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J.L. Granatstein

Deborah Baic/The Globe and Mail

Library and Archives Canada is the country's national library and national archives, the location for the books, documents, photographs, and even art, that record the Canadian story from the earliest days to the present. And as the Librarian and Archivist of Canada, Daniel Caron, says, "LAC is today expanding services to meet the evolving expectations of Canadians, offering enhanced, modern access to its materials ..." despite the budget cuts that almost every government organization in Ottawa is experiencing. If only this were so.

In fact, hours and services for reference and research have been slashed or eliminated and 20 per cent of the staff of 1,065 are to be let go, a group that includes technicians, circulation and cataloguing staff and rare book experts in the National Library. Interlibrary loans are to be ended this coming February. Rare book purchases have been on hold for two years or more, and the Archives has been turning away manuscript collections that only a few years ago it would have rushed to acquire to make sure that future historians could get a (more or less) complete story of past events.

Lloyd Axworthy's papers? Not wanted. Jim Coutts' diaries? No, thanks. Mackenzie King family letters and papers? Oh, we have lots of those.

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But, as Mr. Caron implies, the new technologies, and especially digitization, will mean that everyone with Internet access anywhere in Canada will be able to access LAC's holdings. Maybe in some halcyon future world, but not in this one. Estimates are that only 4 per cent of LAC's massive holdings are now digitized, and since half of the digitization staff are among those being let go, progress toward "enhanced, modern access" will surely be even slower.

The radical changes at LAC began – as things do these days in Ottawa – with "stakeholder" meetings in 2010. Those attending were told proudly of LAC's new state-of-the-art facility for rare books, a facility built without a reading room and unstaffed by librarians. It now takes longer for items to be retrieved than before the "improvements." Even new materials are to be acquired selectively, and perhaps LAC is planning to seek an end to its status as the nation's deposit library.

At one stakeholder meeting, one LAC official slipped and said his institution was "Ottawa-centric" and "elitist" and, to diffuse this perception, collections of books and manuscripts (or perhaps only parts of them) would be placed in "appropriate regional centres." In January, Mr. Caron told an interviewer that he had personally delivered a collection of Moravian dictionaries from the National Library to Memorial University in St. John's for researchers there. "Why," he asked, "have them travel to Ottawa?" That most regional libraries, archives and universities are themselves cash-strapped and in no shape to accept national treasures seems not to have occurred to anyone in Ottawa.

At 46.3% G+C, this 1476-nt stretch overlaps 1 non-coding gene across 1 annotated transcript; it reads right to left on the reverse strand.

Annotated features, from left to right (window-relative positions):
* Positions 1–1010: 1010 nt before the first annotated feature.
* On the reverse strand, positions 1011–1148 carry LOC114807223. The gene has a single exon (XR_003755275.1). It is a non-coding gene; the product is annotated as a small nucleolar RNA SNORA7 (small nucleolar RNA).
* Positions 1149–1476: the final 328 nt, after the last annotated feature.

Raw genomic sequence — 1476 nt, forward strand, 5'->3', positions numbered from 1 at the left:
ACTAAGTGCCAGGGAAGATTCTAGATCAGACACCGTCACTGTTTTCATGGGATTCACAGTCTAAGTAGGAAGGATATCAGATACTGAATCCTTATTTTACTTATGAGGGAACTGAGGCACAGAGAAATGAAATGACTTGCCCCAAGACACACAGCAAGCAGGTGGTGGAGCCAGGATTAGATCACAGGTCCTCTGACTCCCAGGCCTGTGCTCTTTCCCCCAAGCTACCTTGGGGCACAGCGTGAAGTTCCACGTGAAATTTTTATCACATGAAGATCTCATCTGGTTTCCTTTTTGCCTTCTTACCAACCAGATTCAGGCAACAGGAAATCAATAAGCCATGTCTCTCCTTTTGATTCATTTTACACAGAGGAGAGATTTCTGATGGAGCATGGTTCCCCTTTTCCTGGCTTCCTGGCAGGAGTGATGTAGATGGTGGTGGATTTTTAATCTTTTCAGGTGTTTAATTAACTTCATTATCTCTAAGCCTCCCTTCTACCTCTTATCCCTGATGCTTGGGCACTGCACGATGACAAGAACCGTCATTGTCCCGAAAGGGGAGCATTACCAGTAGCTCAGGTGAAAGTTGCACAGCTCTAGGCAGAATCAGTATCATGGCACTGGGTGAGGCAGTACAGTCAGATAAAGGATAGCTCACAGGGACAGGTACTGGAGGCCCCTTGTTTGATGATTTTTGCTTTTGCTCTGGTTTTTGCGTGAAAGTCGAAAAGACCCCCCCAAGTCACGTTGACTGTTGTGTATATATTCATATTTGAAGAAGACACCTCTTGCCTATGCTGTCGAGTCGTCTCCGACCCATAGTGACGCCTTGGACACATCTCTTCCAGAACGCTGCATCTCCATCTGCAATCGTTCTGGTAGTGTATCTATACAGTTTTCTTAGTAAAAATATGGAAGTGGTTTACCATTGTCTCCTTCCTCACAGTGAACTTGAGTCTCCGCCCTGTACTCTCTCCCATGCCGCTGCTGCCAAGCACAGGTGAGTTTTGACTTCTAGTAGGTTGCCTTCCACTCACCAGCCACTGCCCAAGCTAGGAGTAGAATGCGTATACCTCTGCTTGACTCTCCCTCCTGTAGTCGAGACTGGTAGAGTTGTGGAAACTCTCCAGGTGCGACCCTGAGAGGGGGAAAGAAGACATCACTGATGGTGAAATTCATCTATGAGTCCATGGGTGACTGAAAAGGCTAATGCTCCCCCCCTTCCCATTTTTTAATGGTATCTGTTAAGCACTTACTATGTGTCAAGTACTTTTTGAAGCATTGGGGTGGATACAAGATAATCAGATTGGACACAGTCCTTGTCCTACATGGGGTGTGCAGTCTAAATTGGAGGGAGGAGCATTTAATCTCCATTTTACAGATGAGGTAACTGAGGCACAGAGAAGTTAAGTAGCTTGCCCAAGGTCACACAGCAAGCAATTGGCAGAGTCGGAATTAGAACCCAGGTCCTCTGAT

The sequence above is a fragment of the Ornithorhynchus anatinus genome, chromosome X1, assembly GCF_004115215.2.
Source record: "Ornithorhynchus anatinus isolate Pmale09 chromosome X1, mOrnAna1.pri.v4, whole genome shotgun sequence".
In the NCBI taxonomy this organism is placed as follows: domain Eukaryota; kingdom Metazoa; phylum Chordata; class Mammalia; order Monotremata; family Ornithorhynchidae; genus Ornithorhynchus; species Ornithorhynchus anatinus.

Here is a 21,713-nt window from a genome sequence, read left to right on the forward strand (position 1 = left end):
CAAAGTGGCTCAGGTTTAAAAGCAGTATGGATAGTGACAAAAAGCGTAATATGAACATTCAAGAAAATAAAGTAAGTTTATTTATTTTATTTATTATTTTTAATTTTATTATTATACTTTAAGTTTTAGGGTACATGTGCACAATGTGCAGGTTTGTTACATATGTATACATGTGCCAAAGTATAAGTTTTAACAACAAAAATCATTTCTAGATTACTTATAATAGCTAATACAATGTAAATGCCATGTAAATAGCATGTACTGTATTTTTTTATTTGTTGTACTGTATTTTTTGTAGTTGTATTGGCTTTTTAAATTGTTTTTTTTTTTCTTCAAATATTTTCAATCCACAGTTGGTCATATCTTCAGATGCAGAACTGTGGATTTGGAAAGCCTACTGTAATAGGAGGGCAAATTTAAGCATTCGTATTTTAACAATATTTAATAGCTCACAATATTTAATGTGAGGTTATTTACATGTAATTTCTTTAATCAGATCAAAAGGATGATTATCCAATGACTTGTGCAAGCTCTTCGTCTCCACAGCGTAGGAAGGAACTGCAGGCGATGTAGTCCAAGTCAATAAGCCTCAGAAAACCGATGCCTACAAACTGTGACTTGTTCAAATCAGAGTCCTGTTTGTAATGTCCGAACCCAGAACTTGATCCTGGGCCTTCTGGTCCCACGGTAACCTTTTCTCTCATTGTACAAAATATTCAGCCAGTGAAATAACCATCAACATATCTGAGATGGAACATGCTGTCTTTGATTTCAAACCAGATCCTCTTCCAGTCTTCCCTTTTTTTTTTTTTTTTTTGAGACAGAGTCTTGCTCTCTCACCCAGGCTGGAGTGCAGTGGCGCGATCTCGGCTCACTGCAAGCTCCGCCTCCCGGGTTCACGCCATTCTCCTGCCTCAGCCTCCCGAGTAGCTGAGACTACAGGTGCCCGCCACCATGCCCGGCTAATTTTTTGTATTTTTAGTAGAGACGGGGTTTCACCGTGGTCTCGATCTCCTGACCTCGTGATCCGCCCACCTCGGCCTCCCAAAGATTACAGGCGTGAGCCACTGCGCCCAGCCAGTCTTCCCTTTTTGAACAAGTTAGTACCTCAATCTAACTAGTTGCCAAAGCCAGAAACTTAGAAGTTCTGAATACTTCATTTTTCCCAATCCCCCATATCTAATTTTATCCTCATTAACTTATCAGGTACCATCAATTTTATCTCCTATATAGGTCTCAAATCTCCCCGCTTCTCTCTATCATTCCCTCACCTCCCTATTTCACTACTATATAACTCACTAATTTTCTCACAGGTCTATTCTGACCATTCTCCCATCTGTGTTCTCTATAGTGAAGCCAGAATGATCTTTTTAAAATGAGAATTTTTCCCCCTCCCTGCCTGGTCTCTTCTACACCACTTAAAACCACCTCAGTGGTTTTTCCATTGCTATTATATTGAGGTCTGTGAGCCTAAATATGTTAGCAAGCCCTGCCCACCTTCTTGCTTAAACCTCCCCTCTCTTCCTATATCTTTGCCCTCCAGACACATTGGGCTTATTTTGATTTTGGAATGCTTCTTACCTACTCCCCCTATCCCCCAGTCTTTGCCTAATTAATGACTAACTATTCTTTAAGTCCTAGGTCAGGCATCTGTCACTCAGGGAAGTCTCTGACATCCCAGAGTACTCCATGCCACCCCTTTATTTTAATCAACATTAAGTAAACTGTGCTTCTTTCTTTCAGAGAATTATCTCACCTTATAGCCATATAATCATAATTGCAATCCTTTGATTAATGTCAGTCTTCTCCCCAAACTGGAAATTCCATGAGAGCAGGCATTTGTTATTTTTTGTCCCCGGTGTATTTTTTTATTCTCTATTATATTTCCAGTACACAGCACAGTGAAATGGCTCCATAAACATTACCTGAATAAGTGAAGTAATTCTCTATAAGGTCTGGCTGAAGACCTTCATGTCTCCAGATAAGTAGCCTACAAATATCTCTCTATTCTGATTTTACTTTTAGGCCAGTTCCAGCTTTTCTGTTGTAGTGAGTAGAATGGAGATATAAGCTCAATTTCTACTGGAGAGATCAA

Moreover, Mr. Caron posed the wrong question. Why have a national library at all? Can one imagine the Bibliothèque nationale de France in Paris, the Library of Congress in Washington or the British Library in London breaking up their collections for fear that they might be seen as elitist?

A national library is by definition national, the repository of the nation's past and its treasures. It makes available the record of triumphs and failures, of glories and disasters, the sources for literature and history now and forever. But in Canada, for fear that the government be seen as elitist and Ottawa-centric, LAC's priceless collection is to be broken up and dispersed.

This vandalism ranks with the ending of the compulsory national census as governmental idiocy of the highest order. At least, some future government could reinstate the census and, while the data series might have been interrupted, the records would be made more or less complete. But breaking up the national collection will be irreparable. Books and collections dispersed to the regions will never be returned – and likely will never be digitized because regional institutions have little or no funding for this.

The Harper government has genuinely seemed to be more concerned with honouring history than most of its predecessors. The emphasis given to the War of 1812 is only the most recent example, and the Prime Minister's own efforts at writing the history of hockey in Canada (during which he must have used LAC's collections and books) indicate his personal interest in the past. But the treatment of LAC will hurt research and scholarship now and forever. It shows nothing so much as contempt for the past and, regrettably, for the future as well.

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J. L. Granatstein is the author of Who Killed Canadian History?

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